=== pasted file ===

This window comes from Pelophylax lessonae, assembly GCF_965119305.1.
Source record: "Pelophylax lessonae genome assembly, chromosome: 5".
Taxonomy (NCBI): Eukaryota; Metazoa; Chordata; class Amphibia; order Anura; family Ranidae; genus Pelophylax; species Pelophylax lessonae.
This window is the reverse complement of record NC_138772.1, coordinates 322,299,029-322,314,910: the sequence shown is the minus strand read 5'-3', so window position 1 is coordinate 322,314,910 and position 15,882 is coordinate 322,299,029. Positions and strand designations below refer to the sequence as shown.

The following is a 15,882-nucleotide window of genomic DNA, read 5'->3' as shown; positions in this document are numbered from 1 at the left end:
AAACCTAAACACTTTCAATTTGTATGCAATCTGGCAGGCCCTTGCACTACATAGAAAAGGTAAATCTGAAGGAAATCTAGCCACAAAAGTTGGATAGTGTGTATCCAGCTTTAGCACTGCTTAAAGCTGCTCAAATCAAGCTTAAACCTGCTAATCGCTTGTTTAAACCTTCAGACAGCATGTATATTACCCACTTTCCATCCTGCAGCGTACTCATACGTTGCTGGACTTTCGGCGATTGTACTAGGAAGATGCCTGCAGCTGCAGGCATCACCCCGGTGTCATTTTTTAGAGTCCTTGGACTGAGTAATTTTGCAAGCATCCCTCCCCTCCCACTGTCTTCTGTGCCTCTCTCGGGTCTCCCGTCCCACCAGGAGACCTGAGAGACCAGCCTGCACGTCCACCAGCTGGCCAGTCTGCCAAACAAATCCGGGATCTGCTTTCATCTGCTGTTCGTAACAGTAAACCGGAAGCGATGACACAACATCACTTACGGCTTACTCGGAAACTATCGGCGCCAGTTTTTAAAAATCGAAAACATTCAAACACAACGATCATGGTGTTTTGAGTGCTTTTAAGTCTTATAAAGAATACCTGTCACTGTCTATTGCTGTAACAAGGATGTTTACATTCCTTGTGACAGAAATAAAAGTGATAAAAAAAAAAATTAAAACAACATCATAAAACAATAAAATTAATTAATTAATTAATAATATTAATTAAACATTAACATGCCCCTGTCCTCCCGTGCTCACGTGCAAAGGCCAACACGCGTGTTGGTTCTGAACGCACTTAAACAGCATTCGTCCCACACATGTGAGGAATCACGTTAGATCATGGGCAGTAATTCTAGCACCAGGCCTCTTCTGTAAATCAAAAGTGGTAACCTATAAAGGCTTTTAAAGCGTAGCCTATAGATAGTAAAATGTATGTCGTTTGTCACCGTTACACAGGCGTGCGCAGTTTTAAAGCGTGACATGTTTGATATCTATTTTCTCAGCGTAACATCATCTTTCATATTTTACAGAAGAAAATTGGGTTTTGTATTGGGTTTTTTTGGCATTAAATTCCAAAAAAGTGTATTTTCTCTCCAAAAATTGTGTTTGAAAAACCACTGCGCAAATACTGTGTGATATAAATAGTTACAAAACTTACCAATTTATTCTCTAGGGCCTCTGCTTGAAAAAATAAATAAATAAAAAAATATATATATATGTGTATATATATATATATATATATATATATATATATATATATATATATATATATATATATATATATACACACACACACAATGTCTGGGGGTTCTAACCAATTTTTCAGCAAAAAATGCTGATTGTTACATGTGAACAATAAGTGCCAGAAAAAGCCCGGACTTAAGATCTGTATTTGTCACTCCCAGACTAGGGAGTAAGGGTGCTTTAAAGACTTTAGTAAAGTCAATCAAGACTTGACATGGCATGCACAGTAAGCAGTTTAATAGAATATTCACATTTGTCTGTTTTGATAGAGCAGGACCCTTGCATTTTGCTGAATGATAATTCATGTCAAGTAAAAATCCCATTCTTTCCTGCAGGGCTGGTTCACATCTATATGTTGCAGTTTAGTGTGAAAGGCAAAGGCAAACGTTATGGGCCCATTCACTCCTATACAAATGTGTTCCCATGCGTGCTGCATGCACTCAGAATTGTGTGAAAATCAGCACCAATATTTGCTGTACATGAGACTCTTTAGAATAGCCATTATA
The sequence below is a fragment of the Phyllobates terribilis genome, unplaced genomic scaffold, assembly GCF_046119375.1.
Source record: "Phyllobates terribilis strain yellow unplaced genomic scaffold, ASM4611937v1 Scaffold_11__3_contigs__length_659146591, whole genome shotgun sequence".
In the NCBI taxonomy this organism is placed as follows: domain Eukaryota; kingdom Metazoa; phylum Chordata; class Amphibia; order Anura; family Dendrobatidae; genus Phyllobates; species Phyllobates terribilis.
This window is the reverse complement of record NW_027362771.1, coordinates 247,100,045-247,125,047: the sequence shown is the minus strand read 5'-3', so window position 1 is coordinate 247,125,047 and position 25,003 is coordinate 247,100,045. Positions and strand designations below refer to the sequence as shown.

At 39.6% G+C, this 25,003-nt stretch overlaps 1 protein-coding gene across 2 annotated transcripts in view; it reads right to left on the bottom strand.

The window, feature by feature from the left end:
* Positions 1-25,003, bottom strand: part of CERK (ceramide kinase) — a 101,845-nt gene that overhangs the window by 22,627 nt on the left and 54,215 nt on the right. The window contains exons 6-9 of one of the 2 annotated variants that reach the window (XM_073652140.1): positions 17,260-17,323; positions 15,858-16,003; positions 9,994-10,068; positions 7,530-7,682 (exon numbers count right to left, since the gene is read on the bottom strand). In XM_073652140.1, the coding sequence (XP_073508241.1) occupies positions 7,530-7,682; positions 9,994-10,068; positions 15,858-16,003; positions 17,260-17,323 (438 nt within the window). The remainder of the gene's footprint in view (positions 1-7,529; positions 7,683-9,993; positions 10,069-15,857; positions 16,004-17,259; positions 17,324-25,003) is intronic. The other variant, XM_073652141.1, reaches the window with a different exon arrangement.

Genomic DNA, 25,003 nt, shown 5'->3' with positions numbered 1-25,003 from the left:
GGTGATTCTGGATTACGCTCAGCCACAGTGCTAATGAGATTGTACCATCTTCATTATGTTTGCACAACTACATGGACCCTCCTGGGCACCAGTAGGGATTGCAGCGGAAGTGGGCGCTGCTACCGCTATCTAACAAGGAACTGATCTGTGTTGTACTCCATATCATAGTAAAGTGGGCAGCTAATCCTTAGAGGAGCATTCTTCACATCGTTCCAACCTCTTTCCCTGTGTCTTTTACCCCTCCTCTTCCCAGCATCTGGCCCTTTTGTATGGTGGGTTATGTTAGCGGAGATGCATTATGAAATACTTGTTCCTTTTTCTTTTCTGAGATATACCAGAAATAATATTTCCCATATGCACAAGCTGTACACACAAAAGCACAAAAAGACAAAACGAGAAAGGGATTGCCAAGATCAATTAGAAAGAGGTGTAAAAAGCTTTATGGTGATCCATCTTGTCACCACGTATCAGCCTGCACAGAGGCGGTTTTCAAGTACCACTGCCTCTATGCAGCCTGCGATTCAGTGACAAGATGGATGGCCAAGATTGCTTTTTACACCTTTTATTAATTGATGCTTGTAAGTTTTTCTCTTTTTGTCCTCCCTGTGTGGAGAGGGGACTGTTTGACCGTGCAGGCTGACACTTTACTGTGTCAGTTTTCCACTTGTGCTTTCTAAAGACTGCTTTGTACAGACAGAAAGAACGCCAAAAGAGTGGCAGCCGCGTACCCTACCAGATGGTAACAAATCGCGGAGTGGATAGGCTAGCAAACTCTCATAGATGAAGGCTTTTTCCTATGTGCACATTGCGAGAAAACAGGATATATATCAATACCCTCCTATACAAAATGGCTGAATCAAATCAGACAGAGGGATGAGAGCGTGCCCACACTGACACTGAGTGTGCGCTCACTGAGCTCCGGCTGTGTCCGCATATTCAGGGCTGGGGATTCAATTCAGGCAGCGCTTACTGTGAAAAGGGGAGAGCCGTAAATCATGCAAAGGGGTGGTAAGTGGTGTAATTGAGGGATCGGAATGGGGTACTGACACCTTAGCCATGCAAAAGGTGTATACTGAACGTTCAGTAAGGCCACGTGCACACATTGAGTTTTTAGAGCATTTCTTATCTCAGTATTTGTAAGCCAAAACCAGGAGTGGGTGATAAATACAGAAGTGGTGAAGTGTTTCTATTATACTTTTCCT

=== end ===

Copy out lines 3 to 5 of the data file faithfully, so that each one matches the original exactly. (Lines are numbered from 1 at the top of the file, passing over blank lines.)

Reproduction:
Taxonomy (NCBI): Eukaryota; Metazoa; Chordata; class Amphibia; order Anura; family Ranidae; genus Pelophylax; species Pelophylax lessonae.
This window is the reverse complement of record NC_138772.1, coordinates 322,299,029-322,314,910: the sequence shown is the minus strand read 5'-3', so window position 1 is coordinate 322,314,910 and position 15,882 is coordinate 322,299,029. Positions and strand designations below refer to the sequence as shown.

The following is a 15,882-nucleotide window of genomic DNA, read 5'->3' as shown; positions in this document are numbered from 1 at the left end: